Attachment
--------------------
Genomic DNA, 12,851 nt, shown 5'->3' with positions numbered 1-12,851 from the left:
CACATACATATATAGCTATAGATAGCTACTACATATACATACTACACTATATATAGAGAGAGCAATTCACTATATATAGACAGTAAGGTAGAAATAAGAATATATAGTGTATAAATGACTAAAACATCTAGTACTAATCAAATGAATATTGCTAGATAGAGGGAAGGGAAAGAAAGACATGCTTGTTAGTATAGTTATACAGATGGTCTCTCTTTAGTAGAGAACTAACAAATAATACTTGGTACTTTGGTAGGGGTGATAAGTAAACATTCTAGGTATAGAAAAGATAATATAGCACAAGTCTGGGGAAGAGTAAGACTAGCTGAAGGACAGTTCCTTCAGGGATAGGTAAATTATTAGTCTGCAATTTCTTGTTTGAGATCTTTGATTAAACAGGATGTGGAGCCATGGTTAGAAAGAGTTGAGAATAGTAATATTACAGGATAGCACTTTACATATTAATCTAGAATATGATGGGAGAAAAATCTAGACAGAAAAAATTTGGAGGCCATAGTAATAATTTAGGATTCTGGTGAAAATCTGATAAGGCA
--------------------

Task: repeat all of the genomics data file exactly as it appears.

Genomic DNA, 12,851 nt, shown 5'->3' with positions numbered 1-12,851 from the left:
CACATACATATATAGCTATAGATAGCTACTACATATACATACTACACTATATATAGAGAGAGCAATTCACTATATATAGACAGTAAGGTAGAAATAAGAATATATAGTGTATAAATGACTAAAACATCTAGTACTAATCAAATGAATATTGCTAGATAGAGGGAAGGGAAAGAAAGACATGCTTGTTAGTATAGTTATACAGATGGTCTCTCTTTAGTAGAGAACTAACAAATAATACTTGGTACTTTGGTAGGGGTGATAAGTAAACATTCTAGGTATAGAAAAGATAATATAGCACAAGTCTGGGGAAGAGTAAGACTAGCTGAAGGACAGTTCCTTCAGGGATAGGTAAATTATTAGTCTGCAATTTCTTGTTTGAGATCTTTGATTAAACAGGATGTGGAGCCATGGTTAGAAAGAGTTGAGAATAGTAATATTACAGGATAGCACTTTACATATTAATCTAGAATATGATGGGAGAAAAATCTAGACAGAAAAAATTTGGAGGCCATAGTAATAATTTAGGATTCTGGTGAAAATCTGATAAGGCA